naptimeRN 4,784 Views
Joined: Mar 22, '10;
Posts: 162 (43% Liked)
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Med-Surg, Tele, Urology
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@joseq - thank you for your reply. Your advice has been basically what I've been having to do. It truly does seem unfair, but I guess I at least can have some self pride unlike they can, knowing I'm not a slacker..😛
Buffalo NY area. Small rural hospital- about 28.50 base with 3 years experience. Our differentials are terrible. I think like 50 cents/hr for weekend and .75 for eves/nights. If that. I am per diem and make $4 more an hour for weekend hours beyond my requirement of one weekend shift per 6 weeks. The bigger hospitals in Buffalo start new grads at around $27-$28 not including differentials.
I am doing the RN to BSN through a State University in my own state. It's way cheaper than private universities. It will be about 9k total. It's all online. It's a heck of a lot of work compared to other programs at local private colleges in my area. But I wanted all online and cheaper. Also, there is a lot of group projects 😩(I hear many RN to BSN programs have this). Mine just feels excessive. Group projects are the worst when everyone in your group likes to sit back and watch one or two people do all the work. I know a few people who did the online program through Grand Canyon And liked it.
In my area, many job posts have the whole "BSN preferred" line in the "requirements". I have applied to and have been offered at least three of these such jobs and I only have my ADN at the moment. I do have a few years experience, but even without, it doesn't hurt to apply.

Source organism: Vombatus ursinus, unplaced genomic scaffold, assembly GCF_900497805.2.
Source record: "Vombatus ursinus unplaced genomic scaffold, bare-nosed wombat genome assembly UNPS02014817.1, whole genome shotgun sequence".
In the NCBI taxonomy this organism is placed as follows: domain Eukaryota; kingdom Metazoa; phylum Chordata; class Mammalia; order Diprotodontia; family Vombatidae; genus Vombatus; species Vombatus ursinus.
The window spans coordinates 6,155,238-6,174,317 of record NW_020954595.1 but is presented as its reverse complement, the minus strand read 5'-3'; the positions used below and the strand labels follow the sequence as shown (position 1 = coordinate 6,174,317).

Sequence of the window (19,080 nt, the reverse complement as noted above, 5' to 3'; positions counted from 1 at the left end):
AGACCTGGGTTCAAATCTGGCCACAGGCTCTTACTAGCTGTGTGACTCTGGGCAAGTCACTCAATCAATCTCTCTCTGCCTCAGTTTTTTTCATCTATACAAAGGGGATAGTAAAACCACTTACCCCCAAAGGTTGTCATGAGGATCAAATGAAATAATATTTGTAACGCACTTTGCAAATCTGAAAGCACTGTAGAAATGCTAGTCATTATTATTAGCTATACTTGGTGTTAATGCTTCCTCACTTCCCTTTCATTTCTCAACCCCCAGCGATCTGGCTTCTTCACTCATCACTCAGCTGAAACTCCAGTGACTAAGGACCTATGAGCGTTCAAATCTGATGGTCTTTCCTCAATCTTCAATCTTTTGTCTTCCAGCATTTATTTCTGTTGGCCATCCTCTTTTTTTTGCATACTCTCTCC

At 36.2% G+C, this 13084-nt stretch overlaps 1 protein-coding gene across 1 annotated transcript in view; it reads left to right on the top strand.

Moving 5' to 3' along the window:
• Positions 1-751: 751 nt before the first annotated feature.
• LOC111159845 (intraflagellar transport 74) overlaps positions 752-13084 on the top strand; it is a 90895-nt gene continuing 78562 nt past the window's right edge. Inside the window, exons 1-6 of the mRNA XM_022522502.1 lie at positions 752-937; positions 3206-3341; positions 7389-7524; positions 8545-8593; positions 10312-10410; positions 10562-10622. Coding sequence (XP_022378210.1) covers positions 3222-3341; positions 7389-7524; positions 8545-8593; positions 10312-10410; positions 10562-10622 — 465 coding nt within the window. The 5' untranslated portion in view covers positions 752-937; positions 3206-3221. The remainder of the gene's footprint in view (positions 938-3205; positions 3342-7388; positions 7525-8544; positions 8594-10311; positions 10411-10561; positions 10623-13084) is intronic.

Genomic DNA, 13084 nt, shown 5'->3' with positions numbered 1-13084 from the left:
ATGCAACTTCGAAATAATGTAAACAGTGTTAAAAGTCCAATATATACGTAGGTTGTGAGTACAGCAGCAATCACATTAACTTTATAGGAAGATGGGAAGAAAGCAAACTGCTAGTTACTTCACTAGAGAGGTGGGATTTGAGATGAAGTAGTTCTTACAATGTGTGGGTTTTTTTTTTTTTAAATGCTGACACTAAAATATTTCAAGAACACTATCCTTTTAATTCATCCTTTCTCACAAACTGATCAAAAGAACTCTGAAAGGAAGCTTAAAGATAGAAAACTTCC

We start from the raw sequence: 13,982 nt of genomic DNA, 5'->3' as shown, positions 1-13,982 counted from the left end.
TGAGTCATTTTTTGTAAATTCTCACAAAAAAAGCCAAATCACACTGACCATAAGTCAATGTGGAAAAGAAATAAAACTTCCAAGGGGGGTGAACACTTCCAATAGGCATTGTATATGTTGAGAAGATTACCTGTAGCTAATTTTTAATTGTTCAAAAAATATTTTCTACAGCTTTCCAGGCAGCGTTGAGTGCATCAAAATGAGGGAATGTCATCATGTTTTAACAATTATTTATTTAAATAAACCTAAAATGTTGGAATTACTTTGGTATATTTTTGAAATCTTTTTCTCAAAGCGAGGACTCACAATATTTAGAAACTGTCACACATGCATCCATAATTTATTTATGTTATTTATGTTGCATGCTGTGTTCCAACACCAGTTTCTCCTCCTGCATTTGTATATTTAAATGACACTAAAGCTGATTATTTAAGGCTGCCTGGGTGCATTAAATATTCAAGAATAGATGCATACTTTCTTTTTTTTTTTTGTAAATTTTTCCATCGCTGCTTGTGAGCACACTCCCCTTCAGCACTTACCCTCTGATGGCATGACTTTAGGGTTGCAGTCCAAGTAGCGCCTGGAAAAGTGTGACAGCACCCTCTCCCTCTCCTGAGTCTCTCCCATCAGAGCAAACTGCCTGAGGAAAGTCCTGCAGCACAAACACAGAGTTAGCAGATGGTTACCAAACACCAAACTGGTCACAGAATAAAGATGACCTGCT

RN-24 BSN-working on w/age at expected finish in May 2016-28
Looking for some advice..support..
I am currently finishing up my first semester of three in an RN to BSN program. I am going through the program at my local state university. It's all online. While yes, there is a ton of paper writing and such, the only issue I am having are these never-ending group projects. I know most bridge programs have them but mine is feeling excessive. Plus being all online, it's very hard to coordinate. My program requires a 3.5 gpa to get into and I expected more from others in my cohort... But seriously, this is like pulling teeth to get people to contribute or participate at all. I send out numerous emails, organize the project, etc because no one else will ever step up. How bad is it? For one group project I am currently in (and of course the leader for because no one else will do it even though I work FT and due with a baby any day now and everyone else is "too busy") each week 4/10 people participate. I literally have not heard from some people for over three weeks. I have gone to the instructors. They tell me "you've done everything you can as leader, it's up to them to participate now". Okay, but what about the final project? It won't be complete and that's my grade affected! Who then has to step up and do their whole part since they obviously aren't?
So what I'm asking here...Has anyone else here had to deal with this in their programs? Any advice on how to deal with this? I am having anxiety just thinking about dealing with this for two more semesters😩
I'm from the Buffalo area. Have worked at a hospital in the medical campus downtown, also worked in an outpatient setting, and now work in a small rural hospital just outside of Buffalo. There is a lot of jobs posted here. Also a lot of nursing schools pumping out new grads all the time, so sometimes jobs are more competitive. Pay is lower than a lot of places, but is certainly okay for the cost of living here. In my opinion, we have pretty nice people, great food, and lots of up and coming improvements to the city and surrounding areas.